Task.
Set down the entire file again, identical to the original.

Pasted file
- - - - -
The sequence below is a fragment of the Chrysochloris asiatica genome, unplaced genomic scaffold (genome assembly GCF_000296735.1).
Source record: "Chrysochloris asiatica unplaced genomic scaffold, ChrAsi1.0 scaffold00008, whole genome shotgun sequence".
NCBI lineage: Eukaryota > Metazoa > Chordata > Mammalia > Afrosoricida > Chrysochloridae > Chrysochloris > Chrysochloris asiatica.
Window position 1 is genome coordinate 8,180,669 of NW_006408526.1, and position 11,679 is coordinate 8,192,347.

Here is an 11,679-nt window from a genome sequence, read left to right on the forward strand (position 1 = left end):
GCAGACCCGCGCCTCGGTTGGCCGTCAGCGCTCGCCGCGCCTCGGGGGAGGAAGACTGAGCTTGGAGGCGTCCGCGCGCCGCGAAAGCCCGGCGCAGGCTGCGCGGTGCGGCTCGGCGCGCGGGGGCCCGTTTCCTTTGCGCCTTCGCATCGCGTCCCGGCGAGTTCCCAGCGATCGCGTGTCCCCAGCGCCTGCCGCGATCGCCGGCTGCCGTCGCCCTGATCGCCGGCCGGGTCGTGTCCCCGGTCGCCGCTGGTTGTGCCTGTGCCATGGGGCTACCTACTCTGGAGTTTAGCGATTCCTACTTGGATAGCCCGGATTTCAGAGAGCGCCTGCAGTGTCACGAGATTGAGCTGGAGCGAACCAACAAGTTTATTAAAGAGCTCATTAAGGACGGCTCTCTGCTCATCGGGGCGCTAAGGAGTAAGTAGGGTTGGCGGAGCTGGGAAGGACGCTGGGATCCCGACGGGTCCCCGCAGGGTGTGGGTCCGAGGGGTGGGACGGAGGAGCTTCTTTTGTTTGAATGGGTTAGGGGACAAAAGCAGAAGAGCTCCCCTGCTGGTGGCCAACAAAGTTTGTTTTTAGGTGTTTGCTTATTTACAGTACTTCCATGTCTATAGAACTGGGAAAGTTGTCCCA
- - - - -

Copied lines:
The sequence below is a fragment of the Chrysochloris asiatica genome, unplaced genomic scaffold (genome assembly GCF_000296735.1).
Source record: "Chrysochloris asiatica unplaced genomic scaffold, ChrAsi1.0 scaffold00008, whole genome shotgun sequence".
NCBI lineage: Eukaryota > Metazoa > Chordata > Mammalia > Afrosoricida > Chrysochloridae > Chrysochloris > Chrysochloris asiatica.
Window position 1 is genome coordinate 8,180,669 of NW_006408526.1, and position 11,679 is coordinate 8,192,347.

Here is an 11,679-nt window from a genome sequence, read left to right on the forward strand (position 1 = left end):
GCAGACCCGCGCCTCGGTTGGCCGTCAGCGCTCGCCGCGCCTCGGGGGAGGAAGACTGAGCTTGGAGGCGTCCGCGCGCCGCGAAAGCCCGGCGCAGGCTGCGCGGTGCGGCTCGGCGCGCGGGGGCCCGTTTCCTTTGCGCCTTCGCATCGCGTCCCGGCGAGTTCCCAGCGATCGCGTGTCCCCAGCGCCTGCCGCGATCGCCGGCTGCCGTCGCCCTGATCGCCGGCCGGGTCGTGTCCCCGGTCGCCGCTGGTTGTGCCTGTGCCATGGGGCTACCTACTCTGGAGTTTAGCGATTCCTACTTGGATAGCCCGGATTTCAGAGAGCGCCTGCAGTGTCACGAGATTGAGCTGGAGCGAACCAACAAGTTTATTAAAGAGCTCATTAAGGACGGCTCTCTGCTCATCGGGGCGCTAAGGAGTAAGTAGGGTTGGCGGAGCTGGGAAGGACGCTGGGATCCCGACGGGTCCCCGCAGGGTGTGGGTCCGAGGGGTGGGACGGAGGAGCTTCTTTTGTTTGAATGGGTTAGGGGACAAAAGCAGAAGAGCTCCCCTGCTGGTGGCCAACAAAGTTTGTTTTTAGGTGTTTGCTTATTTACAGTACTTCCATGTCTATAGAACTGGGAAAGTTGTCCCA